- Hormone therapy-androgen suppression therapy, reduces the level of male hormones to stop them from fueling cancer cell growth.
- Cryosurgery- is an outpatient procedure that freezes the prostate cancer cells.
- Chemotherapy-drug therapy is usually used to treat aggressive cancer.
- And surgery such as robotic prostatectomy or radical prostatectomy-surgery to remove the prostate gland
You may experience side effects or complications from the disease itself or from the treatment you and your doctor decide on. Some of these complications in addition to metastatic cancer are incontinence, erectile dysfunction, pain and swelling in the scrotum, blood in the urine, injury to the rectum and blockage of the urethra causing urinary retention. Some doctors may suggest pelvic floor therapy before surgery to help with incontinence after surgery.
You might be asking yourself if there is anything you can do to prevent prostate cancer. Diet alone may not prevent prostate cancer, however, eating a healthy diet full of fruit, vegetables and whole grains can help lower your risk of getting it. Choosing healthy food over supplements and getting plenty of exercise can help reduce your risk.
In our blog, we usually try and find a couple of recipes to make that will lend support to the sufferer. So, this month we have chosen two recipes that either help in maintaining a healthy diet or are soothing to a patient going through treatment.
Creamy chia Greek Yogurt Pudding with Raspberry Puree
Chia Greek Yogurt Pudding
- 1 cup non-fat vanilla Greek yogurt
- 1/2 cup coconut milk
- 1 teaspoon vanilla
- 3 tablespoons raw honey
- 1 tablespoon plus 2 teaspoons chia seeds
- 1 1/4 cups fresh raspberries
- 1 tablespoon organic sugar
- To make Chia Greek Yogurt Pudding, whisk together Greek yogurt, coconut milk, vanilla and honey in a medium bowl. Stir in chia seeds and mix well. Divide among serving glasses. Chill in refrigerator overnight.
- Combine raspberries and sugar in a bowl. Smash together until raspberries are crushed. Spoon raspberry puree on top of Chia Greek Yogurt Pudding before serving.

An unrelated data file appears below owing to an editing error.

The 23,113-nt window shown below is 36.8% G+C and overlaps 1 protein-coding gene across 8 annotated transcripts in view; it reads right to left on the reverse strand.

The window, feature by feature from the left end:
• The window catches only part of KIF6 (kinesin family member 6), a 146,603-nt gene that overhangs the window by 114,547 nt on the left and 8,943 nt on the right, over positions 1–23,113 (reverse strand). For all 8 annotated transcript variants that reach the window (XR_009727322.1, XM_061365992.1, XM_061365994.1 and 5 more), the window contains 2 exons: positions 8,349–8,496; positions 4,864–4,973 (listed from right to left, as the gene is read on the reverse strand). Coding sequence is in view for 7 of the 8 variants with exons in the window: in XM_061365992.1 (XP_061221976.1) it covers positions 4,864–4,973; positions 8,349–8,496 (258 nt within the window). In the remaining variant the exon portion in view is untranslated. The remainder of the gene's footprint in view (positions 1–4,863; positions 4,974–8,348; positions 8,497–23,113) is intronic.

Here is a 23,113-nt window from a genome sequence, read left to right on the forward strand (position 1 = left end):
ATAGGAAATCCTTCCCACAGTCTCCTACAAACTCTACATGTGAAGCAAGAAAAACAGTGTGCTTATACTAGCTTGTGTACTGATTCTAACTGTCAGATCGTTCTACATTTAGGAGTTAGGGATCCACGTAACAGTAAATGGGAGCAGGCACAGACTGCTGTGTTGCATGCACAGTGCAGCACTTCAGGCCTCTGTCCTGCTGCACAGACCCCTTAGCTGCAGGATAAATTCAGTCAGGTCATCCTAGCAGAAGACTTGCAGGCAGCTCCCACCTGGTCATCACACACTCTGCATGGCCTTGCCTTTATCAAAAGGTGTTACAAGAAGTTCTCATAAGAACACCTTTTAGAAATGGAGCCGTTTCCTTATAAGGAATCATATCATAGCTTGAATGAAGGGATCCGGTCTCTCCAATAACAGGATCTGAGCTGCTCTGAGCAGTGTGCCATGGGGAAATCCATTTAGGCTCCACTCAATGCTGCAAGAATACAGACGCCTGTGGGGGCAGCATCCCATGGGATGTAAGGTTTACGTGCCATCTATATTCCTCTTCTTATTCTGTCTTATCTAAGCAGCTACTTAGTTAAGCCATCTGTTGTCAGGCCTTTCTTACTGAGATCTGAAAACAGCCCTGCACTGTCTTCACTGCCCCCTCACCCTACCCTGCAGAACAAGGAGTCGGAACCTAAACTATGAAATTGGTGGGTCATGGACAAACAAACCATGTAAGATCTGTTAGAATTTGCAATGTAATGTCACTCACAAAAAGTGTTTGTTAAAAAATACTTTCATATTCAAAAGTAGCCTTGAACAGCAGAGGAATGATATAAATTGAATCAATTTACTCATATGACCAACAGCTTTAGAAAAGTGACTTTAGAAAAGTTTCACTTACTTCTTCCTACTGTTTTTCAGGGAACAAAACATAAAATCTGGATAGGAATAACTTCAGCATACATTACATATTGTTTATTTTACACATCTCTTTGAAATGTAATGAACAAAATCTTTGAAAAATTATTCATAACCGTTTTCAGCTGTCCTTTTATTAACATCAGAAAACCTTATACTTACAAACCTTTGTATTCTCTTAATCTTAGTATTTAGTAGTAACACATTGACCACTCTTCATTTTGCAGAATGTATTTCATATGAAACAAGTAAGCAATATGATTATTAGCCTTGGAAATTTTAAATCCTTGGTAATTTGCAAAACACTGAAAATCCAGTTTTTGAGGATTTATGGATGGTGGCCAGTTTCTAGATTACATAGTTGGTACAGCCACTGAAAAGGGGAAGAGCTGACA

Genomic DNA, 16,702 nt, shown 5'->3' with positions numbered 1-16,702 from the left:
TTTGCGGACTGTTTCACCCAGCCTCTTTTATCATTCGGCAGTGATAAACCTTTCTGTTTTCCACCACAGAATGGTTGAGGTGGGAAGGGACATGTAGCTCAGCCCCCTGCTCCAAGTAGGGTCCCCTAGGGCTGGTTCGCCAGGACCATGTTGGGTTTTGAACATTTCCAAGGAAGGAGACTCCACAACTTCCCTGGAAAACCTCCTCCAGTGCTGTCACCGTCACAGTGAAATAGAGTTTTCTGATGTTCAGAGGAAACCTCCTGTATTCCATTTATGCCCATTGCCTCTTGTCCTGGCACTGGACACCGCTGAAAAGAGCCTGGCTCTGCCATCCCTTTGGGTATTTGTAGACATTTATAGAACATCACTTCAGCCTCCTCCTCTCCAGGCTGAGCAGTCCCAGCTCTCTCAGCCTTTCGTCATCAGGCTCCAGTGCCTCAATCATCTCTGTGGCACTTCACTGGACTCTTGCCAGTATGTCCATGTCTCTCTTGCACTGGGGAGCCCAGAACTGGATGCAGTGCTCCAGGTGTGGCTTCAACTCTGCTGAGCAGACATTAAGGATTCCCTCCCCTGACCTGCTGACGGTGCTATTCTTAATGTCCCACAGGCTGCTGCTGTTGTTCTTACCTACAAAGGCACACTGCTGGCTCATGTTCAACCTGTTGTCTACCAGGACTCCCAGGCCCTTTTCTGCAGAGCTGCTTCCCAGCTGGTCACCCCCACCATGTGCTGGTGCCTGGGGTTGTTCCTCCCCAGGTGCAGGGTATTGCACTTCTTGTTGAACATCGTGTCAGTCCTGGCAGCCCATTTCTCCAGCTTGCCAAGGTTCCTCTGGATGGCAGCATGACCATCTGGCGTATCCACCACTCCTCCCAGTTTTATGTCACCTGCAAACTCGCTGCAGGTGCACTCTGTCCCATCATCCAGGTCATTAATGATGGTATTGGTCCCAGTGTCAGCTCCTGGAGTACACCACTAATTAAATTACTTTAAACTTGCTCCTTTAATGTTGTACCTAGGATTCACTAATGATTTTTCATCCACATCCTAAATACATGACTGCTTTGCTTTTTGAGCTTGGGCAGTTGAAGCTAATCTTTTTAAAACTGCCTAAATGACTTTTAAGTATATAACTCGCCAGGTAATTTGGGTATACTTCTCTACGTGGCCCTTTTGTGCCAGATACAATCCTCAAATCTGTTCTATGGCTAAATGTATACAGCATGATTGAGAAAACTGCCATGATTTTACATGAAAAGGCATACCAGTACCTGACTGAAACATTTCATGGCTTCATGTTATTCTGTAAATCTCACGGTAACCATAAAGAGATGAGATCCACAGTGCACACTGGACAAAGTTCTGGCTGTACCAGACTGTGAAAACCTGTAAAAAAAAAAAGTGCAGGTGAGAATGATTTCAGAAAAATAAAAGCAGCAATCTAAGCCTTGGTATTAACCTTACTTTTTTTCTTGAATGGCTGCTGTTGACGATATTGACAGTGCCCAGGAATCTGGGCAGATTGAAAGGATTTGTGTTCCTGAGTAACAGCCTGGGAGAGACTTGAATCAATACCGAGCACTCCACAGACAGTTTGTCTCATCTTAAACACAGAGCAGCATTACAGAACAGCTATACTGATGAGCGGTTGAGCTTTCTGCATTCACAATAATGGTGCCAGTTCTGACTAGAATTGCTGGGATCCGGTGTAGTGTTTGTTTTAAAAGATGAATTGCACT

Link for recipe: https://jeanetteshealthyliving.com/creamy-chia-seed-greek-yogurt-pudding/#wprm-recipe-container-33806
Slow Cooker Chicken, Mushroom and Spinach Quinoa Risotto
- 1 1/2 cups quinoa, uncooked and rinsed
- 1 1/2 lbs. skinless, boneless chicken breasts, cut into bite-size pieces
- 3 cups sliced mushrooms
- 3 cups low-sodium chicken broth (plus up to 1 cup additional, if needed at the end)
- 1 large shallot, thinly sliced
- 5 cloves garlic, minced
- 1/2 tsp. each of dried thyme, basil and oregano
- 1 Tbsp. coconut oil*
- 1/2 tsp. pepper
- Juice of 1 lemon or 2 Tbsp. lemon juice
- 4 cups roughly chopped, packed spinach
- 2/3 cup grated Parmesan cheese
- Place all ingredients except spinach and cheese in slow cooker.
- Cover and cook on low for 3 hours.
- When almost done cooking, the liquid should be absorbed, and the mixture should be slightly sticky. If very sticky, add up to 1 cup additional broth and stir to combine until texture is creamy.
- Stir in spinach and cheese, cover and continue cooking just until spinach begins to wilt (about 2-5 minutes).
*May substitute coconut oil with oil of your choice.
This dish can be made vegan by omitting the chicken, swapping chicken broth for vegetable broth and replacing the Parmesan cheese with ¼ cup nutritional yeast.
Quinoa risotto can be stored in the refrigerator for up to 5 days or frozen for up to 2 months.
Link for recipe: https://www.aicr.org/cancer-prevention/recipes/slow-cooker-chicken-mushroom-and-spinach-quinoa-risotto/
If you are going through treatment like chemotherapy for prostate cancer or any cancer really, it’s important to eat so you can keep up your strength to fight the fight. Chemotherapy and other medications taken for treatment can sometimes rob you of your sense of taste or make your food have a metallic flavor, making food unappetizing. Anything that can be done to entice you to want to eat is a good thing. So, try these recipes and see the links below for more recipes.
Acupuncture doesn’t prevent cancer but it can aid in the symptoms related to prostate cancer such as nausea and vomiting and anxiety due to chemotherapy. It can also help control cancer-related pain, insomnia, lethargy and hot flashes. So, if you are dealing with these symptoms acupuncture might be worth checking into.
This blog is not intended to give medical advice. If you notice any of these symptoms and they are persistent or you have a family history, then please call your doctor to discuss your risk factors.
For more information on prostate cancer, check out these links. For cancer support groups, please check out the links for the Dempsey Center and Maine Health, they offer much needed support for cancer patients and their families.
We at MassageCraft wish you good health and happiness.
For support services here are a couple of links.